Tensions Rise as China Bolsters Patrols Near Taiwanese-Controlled Islands

Tensions Rise as China Bolsters Patrols Near Taiwanese-Controlled Islands

Beijing - On Sunday, China's coast guard announced plans to enhance its law enforcement efforts and conduct regular patrols around a cluster of islands under Taiwanese control near the Chinese coast. This move comes amidst escalating tensions following the deaths of two Chinese nationals.

Taiwan recently defended its coast guard's actions after a Chinese speedboat, approaching a frontline Taiwanese island, capsized while attempting to evade a Taiwanese coast guard ship, resulting in two fatalities. Taiwan, although claimed by China, has repeatedly voiced concerns over Chinese vessels operating in Taiwanese-controlled waters, particularly around the Kinmen and Matsu islands, situated close to the Chinese coast.

China criticized Taiwan's actions, denouncing the incident near Kinmen's Beiding islet as "malicious." In response, China's coast guard stated its intention to bolster maritime law enforcement and conduct routine patrols and inspections in the waters surrounding Kinmen and Xiamen, a nearby Chinese city. The objective is to maintain operational order in these waters and ensure the safety of fishermen and their assets.

China's Taiwan Affairs Office expressed strong condemnation over the deaths, emphasizing that there are no off-limits waters. It asserted the historical rights of fishermen from both sides to operate in the Xiamen-Kinmen maritime area. While expressing goodwill towards the Taiwanese people, China affirmed its zero tolerance for Taiwan's disregard for the safety of Chinese fishermen.

Taiwan's Mainland Affairs Council reiterated its commitment to enforcing regulations prohibiting unauthorized Chinese access to waters around Kinmen. It dismissed China's accusations of "rough expulsions," clarifying that Taiwanese forces operate within legal bounds. However, it acknowledged that incidents involving unmarked or uncertified ships making dangerous maneuvers during attempts to evade authorities are regrettable.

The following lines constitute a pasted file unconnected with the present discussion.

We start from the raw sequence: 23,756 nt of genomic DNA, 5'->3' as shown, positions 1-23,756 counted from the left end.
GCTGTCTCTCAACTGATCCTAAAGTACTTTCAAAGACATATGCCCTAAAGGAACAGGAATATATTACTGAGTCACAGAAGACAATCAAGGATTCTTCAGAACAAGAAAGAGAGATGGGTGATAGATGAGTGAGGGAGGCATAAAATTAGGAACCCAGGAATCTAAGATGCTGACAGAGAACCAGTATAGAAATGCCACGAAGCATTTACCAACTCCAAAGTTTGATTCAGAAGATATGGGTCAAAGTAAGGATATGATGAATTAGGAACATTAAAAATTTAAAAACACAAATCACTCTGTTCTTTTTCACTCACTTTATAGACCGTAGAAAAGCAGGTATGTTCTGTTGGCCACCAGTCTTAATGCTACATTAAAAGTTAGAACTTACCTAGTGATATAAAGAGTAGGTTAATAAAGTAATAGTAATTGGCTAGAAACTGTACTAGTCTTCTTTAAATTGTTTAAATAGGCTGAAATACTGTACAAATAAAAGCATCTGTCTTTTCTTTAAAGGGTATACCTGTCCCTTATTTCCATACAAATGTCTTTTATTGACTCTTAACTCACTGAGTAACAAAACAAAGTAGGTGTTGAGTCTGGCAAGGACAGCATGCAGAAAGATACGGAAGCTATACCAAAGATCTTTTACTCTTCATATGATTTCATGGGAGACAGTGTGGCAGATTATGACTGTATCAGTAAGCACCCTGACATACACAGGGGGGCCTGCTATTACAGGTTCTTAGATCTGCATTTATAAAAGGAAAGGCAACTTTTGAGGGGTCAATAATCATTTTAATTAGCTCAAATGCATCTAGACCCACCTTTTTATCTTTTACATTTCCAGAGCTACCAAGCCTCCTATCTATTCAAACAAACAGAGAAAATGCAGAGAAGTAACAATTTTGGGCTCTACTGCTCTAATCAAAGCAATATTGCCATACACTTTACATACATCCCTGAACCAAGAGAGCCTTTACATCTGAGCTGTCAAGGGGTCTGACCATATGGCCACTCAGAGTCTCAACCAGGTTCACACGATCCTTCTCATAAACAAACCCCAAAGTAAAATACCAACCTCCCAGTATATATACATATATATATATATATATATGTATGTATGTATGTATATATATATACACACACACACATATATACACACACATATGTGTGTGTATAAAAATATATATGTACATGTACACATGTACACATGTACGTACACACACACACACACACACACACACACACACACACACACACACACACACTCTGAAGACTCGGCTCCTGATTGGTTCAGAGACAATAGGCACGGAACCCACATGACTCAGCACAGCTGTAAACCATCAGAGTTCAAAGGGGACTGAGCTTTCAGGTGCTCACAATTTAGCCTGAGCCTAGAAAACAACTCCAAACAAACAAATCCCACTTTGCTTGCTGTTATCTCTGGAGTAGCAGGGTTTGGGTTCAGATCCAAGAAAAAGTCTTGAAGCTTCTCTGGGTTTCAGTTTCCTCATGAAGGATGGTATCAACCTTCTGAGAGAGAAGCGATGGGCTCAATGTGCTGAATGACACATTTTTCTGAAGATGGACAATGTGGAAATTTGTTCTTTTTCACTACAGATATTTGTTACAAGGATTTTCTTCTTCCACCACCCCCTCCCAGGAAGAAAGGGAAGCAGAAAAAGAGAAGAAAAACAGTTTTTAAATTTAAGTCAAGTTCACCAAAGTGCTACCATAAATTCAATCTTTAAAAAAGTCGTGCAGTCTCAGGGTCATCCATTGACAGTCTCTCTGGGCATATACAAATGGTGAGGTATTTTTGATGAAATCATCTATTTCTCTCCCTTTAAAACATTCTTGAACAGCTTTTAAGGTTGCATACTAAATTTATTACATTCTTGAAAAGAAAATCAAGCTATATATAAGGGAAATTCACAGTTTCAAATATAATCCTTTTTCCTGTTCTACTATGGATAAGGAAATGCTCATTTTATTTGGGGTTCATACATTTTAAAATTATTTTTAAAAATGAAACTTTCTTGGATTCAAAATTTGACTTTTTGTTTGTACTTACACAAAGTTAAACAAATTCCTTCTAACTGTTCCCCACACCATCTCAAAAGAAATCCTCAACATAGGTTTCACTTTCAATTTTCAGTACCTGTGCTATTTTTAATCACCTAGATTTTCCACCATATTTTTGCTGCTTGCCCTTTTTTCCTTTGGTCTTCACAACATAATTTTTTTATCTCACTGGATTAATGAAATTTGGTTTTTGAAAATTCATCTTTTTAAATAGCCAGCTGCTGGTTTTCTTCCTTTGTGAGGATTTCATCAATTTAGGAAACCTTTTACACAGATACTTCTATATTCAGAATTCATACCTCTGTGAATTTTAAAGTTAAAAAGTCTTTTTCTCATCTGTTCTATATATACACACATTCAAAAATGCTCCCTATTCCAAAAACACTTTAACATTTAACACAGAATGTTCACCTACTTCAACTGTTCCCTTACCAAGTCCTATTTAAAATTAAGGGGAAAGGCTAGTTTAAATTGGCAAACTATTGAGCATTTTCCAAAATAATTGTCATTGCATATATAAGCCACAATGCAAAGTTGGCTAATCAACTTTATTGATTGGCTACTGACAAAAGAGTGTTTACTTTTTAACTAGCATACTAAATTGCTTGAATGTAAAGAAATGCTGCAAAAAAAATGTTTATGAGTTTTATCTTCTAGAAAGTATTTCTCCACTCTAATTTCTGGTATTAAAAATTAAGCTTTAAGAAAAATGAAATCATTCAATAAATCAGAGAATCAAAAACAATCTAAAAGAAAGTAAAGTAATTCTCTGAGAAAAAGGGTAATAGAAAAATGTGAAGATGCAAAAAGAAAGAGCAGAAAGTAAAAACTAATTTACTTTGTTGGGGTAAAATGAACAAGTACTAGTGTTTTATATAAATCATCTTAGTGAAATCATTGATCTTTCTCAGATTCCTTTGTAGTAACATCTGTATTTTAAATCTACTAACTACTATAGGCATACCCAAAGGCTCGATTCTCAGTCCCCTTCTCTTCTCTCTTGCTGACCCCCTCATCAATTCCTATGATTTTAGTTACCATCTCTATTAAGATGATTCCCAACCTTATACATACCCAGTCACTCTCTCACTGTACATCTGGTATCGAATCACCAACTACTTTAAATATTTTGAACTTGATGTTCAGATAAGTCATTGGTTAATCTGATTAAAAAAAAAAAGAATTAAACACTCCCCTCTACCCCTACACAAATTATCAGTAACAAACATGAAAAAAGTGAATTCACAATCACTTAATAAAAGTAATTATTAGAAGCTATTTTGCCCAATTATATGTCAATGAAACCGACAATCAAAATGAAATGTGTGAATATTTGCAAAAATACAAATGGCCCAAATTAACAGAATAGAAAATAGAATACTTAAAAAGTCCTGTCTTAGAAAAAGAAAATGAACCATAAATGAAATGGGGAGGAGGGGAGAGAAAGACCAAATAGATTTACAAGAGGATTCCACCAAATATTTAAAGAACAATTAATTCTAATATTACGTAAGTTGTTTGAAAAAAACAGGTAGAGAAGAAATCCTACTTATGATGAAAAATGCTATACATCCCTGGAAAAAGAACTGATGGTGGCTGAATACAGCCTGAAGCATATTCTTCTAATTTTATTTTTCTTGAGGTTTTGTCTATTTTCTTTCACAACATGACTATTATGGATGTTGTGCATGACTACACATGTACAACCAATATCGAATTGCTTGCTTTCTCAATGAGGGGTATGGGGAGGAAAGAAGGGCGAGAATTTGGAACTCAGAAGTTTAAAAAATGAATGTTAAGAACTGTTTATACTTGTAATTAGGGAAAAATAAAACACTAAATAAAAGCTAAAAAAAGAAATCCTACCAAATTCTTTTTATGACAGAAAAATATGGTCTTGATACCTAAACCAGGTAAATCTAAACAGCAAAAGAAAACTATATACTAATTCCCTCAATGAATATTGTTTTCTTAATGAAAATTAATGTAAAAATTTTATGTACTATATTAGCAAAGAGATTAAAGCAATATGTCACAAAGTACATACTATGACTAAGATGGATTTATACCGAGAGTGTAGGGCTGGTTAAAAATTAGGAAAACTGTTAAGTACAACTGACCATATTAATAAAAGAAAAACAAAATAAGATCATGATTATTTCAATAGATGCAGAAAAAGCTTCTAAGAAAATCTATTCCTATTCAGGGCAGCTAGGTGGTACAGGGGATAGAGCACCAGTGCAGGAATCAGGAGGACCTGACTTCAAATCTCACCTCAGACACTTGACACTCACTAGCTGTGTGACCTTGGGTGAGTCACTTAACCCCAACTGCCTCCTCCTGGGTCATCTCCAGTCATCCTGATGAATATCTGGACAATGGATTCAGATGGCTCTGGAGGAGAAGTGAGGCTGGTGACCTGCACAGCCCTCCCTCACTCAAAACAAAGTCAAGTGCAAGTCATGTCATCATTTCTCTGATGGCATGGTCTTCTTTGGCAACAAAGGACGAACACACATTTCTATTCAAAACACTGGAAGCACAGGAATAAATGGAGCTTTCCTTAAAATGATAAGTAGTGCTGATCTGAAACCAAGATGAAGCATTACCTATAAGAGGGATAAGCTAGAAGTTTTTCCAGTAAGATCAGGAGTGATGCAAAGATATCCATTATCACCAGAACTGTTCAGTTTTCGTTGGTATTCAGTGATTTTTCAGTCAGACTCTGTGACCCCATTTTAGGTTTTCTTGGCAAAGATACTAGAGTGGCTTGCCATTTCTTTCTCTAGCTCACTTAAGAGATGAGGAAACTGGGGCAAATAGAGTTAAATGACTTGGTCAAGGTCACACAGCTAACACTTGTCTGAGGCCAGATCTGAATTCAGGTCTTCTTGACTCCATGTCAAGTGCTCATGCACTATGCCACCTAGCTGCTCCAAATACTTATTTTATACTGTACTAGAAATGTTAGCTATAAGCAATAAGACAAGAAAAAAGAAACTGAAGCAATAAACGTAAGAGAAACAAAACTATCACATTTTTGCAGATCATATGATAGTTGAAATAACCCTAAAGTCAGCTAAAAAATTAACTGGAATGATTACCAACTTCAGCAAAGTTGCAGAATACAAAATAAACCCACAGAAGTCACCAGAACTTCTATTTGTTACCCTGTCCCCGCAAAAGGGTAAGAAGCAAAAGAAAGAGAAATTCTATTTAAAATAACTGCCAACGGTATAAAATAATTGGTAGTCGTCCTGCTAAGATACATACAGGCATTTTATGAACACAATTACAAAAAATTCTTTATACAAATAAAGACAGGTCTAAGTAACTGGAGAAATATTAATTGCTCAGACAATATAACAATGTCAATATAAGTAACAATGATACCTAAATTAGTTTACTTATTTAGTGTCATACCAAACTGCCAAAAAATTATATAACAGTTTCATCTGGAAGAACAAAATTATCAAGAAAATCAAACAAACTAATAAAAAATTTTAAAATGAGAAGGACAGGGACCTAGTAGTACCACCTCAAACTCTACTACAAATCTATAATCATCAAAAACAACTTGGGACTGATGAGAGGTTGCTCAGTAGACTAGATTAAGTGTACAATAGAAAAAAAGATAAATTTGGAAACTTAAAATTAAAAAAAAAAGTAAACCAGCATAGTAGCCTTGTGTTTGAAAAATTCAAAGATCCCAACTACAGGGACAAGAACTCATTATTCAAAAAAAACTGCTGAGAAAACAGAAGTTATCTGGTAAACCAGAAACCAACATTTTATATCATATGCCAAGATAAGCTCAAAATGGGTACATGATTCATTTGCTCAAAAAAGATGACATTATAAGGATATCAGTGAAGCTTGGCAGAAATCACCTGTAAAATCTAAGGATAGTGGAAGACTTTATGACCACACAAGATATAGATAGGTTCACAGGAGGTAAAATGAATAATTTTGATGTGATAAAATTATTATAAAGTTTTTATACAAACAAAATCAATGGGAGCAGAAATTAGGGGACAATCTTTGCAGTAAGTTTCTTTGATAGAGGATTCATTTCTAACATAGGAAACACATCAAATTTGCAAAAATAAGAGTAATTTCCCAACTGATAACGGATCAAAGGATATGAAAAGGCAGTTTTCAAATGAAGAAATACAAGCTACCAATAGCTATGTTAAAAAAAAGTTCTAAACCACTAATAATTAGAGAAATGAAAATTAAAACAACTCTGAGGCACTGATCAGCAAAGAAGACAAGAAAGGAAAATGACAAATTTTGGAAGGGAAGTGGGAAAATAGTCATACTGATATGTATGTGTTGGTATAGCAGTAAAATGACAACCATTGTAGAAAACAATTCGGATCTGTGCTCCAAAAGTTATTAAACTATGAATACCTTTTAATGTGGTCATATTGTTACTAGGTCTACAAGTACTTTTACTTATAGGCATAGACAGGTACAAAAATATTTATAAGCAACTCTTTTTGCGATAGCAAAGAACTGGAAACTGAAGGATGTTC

Historically, Kinmen and Matsu have been under Taipei's control since the end of the Chinese civil war in 1949. Despite being former battlegrounds, they have transformed into popular tourist destinations, albeit with some areas heavily fortified by Taiwan's military. Taiwan accuses China of employing "grey-zone warfare," using unconventional tactics to pressure Taiwan without engaging in overt conflict, such as sending civilian ships into Taiwanese waters.

In a separate development, a delegation of low-ranking Chinese officials from Shanghai arrived in Taipei for the city's Lantern Festival at the invitation of the Taipei city government. However, Taipei Mayor Chiang Wan-an declined to meet the delegation, led by Xu Hao, citing similar protests against a deputy chief of the Taiwan Affairs Office's Shanghai branch during last year's event.

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